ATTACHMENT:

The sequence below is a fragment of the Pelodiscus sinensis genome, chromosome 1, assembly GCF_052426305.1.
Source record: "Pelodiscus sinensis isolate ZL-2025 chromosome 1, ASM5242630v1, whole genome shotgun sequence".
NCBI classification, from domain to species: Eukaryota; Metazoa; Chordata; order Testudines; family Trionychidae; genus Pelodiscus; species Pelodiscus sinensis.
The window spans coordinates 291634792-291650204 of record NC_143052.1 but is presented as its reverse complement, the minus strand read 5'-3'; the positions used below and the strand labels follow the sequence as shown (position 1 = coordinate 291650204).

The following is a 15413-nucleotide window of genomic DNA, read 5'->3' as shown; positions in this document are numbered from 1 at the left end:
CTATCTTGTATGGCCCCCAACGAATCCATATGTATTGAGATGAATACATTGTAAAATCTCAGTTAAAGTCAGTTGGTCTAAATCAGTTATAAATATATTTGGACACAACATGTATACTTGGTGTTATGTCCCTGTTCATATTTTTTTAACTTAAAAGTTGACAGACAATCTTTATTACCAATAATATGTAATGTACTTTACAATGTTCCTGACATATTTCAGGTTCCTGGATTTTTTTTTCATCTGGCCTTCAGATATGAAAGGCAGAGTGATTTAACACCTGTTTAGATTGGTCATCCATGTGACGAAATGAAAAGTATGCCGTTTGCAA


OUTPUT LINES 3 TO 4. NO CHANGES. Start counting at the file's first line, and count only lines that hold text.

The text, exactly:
NCBI classification, from domain to species: Eukaryota; Metazoa; Chordata; order Testudines; family Trionychidae; genus Pelodiscus; species Pelodiscus sinensis.
The window spans coordinates 291634792-291650204 of record NC_143052.1 but is presented as its reverse complement, the minus strand read 5'-3'; the positions used below and the strand labels follow the sequence as shown (position 1 = coordinate 291650204).